Airway Beacon Tower Painting
Recently we were in Pueblo Colorado donating our time to repainting the state’s last standing Airway Beacon.
In the early days before Foreflight and GPS, beacons were used as a guide to pilots during the night. Each beacon stood atop a 70′ concrete arrow pointing the pilots to the next station.
This beacon was #8 of the National Airway Beacon Systems Amber Line. 1500 towers were constructed by the Post Office in the late 1920s and stood every 10nm miles along the route.
Before the painting, the museum asked that we paint the tower “orange and white“. As we prepped the steel we found this beacon was in fact originally yellow and black with 3 bands.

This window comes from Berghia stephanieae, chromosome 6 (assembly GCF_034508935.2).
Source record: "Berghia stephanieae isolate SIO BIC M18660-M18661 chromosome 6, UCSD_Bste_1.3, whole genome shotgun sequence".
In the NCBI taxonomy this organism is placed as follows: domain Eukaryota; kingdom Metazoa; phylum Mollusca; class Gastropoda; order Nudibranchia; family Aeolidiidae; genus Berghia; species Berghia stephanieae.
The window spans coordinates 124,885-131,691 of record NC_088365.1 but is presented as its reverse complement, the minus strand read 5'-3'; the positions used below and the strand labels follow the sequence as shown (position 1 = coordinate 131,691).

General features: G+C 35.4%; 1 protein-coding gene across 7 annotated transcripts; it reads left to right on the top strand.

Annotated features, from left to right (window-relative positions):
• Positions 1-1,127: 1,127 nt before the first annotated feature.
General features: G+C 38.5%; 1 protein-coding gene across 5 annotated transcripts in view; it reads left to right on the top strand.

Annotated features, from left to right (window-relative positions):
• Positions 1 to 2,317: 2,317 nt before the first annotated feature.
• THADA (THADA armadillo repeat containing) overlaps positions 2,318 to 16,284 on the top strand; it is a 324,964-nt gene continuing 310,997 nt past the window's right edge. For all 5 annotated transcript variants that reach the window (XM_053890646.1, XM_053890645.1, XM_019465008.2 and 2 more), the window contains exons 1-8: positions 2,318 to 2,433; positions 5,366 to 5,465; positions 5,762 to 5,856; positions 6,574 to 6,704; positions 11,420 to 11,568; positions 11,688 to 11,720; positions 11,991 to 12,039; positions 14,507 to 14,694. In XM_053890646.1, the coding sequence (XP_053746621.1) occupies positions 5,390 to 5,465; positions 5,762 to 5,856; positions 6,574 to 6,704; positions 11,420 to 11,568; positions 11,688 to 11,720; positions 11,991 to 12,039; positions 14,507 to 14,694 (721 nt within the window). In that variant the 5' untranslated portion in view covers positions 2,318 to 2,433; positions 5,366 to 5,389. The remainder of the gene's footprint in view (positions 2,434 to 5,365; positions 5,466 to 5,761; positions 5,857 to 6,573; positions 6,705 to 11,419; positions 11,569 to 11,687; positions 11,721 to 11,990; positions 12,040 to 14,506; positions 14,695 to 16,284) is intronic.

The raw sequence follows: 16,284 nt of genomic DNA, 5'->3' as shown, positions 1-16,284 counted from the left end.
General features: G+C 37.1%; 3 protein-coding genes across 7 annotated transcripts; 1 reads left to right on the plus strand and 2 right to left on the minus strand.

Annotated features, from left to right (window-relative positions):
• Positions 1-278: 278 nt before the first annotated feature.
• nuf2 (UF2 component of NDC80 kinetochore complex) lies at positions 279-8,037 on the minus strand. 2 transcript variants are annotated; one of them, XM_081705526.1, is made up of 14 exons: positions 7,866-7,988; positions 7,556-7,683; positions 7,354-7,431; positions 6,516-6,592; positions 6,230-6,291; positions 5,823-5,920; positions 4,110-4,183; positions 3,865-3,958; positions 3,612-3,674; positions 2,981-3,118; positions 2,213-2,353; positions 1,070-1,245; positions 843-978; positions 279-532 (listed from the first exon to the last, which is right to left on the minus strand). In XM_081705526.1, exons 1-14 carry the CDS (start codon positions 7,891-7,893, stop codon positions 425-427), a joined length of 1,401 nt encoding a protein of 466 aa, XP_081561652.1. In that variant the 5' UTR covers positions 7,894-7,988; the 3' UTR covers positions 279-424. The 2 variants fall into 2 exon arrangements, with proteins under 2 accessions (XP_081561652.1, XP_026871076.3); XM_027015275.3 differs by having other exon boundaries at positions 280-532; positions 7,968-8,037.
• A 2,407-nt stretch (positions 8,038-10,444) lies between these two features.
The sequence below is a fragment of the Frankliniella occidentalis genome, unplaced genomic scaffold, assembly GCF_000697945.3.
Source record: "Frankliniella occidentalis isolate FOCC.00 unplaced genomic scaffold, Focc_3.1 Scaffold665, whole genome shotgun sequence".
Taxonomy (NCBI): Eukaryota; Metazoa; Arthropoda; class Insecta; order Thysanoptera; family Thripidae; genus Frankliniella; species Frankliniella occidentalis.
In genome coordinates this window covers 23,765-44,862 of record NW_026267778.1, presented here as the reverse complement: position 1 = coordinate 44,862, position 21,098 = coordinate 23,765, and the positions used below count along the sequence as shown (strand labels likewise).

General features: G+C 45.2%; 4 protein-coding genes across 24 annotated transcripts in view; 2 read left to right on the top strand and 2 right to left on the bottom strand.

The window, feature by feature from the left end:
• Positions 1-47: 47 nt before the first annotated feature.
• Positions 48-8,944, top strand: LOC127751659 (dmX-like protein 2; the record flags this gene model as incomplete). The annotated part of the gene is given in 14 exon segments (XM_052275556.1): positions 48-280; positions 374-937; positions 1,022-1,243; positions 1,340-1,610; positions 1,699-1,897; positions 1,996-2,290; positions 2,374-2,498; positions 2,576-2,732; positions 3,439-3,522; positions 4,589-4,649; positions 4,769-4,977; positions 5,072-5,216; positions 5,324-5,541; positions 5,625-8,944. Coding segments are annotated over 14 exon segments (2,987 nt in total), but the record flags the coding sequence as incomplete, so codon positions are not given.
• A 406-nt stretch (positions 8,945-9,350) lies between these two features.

In the 1930s beacons were painted chrome yellow and black. It was not until 10 years later someone had the bright idea to paint towers with the aviation orange and white that we see today.
Here at BASE, we love projects with historical significance such as these airway beacons and, there was much more we would discover. Under some flakey paint near the bottom of the tower a name was inscribed; Rosalie Chrisman Castle Rock, Colo 1930. A google search seems to confirm she was 13 at the time and lived nearby.
If you know of a charitable organization that has an elevated structure in need of rehabilitation, let them know about us. Each year we offer our services to select organizations at little or no cost.
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